Farewell to a Proud DU
As Delta Upsilon brothers, we know the profound impact our Fraternity membership has on our lives. It is not that we were a DU in college, but that we are DUs. The experiences we have and the lessons learned from our Four Founding Principles carry us throughout life. It is always special to hear from family and friends of DUs about how DU impacted the lives of their loved ones.
John Philip "Phil" Harney, Illinois '46, was a proud DU. The DU Quarterly team is happy to share this message written by Phil's son Brian regarding Phil's life and love for DU.
It is hard to believe it has been almost 80 years since my father pledged the Delta Upsilon fraternity at the University of Illinois in the fall of 1942. As a young man of 17 from the small farming town of Bradford, Illinois, he would leave home for a journey that became both a wonderful memory and lasting imprint on his life. And it all began as a future member of Delta Upsilon.
Hearing of the experiences of his college days as a DU was reminiscent of a scene from the touching movie, "Dead Poets Society." Professor John Keating played by Robin Williams whispers to his students as they gaze at the fading pictures of the boys, students from generations past, "Carpe Diem, Carpe Diem. Seize the day. Seize the day boys." Looking at a picture of my father and his "brothers" in front of the DU house, you could see the joy, excitement and camaraderie of their first experiences away from home and off to college. A time to enjoy the last days and months of their youth before heading off to war as part of the "Greatest Generation."
My father John Philip "Phil" Harney was a proud member of a wonderful fraternity and excellent university. It was a cherished memory to hear the stories and experiences he had as a member of Delta Upsilon at the University of Illinois. Watching him describe the excitement of that first week away at college and going through rush was like it happened just yesterday. He narrowed it down to three very fine fraternities during rush week, but he always made sure to let me know Delta Upsilon was first on his list. He loved sports, and from the members of Delta Upsilon he met, he knew this was the group he wanted to join.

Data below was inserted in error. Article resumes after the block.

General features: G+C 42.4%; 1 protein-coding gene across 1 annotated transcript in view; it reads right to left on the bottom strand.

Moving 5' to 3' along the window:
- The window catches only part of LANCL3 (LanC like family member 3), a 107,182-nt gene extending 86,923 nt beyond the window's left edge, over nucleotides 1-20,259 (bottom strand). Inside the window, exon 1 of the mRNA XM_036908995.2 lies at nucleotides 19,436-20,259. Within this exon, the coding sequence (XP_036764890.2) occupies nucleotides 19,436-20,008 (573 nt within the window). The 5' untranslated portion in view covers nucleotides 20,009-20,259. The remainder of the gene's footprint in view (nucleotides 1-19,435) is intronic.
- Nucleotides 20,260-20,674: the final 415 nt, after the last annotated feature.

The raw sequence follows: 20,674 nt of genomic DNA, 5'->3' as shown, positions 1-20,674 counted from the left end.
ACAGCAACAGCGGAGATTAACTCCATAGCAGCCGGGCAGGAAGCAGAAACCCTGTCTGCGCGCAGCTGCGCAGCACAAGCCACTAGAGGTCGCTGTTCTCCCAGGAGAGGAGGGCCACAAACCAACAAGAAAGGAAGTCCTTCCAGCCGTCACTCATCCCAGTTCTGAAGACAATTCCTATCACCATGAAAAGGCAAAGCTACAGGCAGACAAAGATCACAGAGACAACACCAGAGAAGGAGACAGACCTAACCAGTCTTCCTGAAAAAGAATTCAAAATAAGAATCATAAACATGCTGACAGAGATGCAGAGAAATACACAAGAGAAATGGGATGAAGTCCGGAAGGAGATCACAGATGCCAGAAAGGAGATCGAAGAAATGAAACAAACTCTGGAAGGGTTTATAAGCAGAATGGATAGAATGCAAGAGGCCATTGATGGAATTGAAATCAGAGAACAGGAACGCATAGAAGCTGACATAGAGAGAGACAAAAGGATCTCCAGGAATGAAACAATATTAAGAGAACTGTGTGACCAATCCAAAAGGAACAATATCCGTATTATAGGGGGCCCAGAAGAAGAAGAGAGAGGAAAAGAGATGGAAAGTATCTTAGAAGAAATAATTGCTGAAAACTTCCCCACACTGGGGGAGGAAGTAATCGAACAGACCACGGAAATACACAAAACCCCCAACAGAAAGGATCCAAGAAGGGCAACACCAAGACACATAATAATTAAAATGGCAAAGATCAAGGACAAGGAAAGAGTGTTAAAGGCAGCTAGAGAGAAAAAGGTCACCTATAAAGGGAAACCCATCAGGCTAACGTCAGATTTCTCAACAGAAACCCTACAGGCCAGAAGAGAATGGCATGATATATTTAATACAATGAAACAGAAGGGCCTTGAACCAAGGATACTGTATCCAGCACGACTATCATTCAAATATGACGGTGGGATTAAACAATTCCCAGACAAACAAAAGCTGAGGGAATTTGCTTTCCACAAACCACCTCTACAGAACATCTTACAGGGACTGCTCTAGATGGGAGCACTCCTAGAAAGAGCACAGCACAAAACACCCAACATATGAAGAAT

What an exciting time to be in a fraternal organization during those years, especially at the University of Illinois. His freshman year, the Illini basketball team had the famous "Whiz Kids," the No. 1 ranked team in the country. During his college years in the DU house, he loved participating in and watching all the collegiate sports. While there, he attended many track meets watching the future Olympian and gold medal winning sprinter Herb McKenley, as well as watching Dike Eddleman, considered the greatest all-around athlete in the history of the University of Illinois. He most fondly remembered the 1947 Illini Rose Bowl Champions that defeated UCLA 45-14. This was special because several members of that champion Rose Bowl football team were his fellow brothers of Delta Upsilon. As he would proudly say, "The DUs during those years were a force to be reckoned with and a wonderful group of lads."
And he was right! Many young men of Delta Upsilon chapters across the country, along with the young men and women of that era, had their lives interrupted to serve our country and provide freedom, liberty and justice to nations across the world. My dad and many DU brothers volunteered for service, not to return the next year to the DU chapter house and the collegiate life. I can only imagine what that must have felt like seeing your fellow brothers go off to war. How difficult it must have been also for their parents. Unimaginable sacrifices by those in service and their loving parents seeing them off.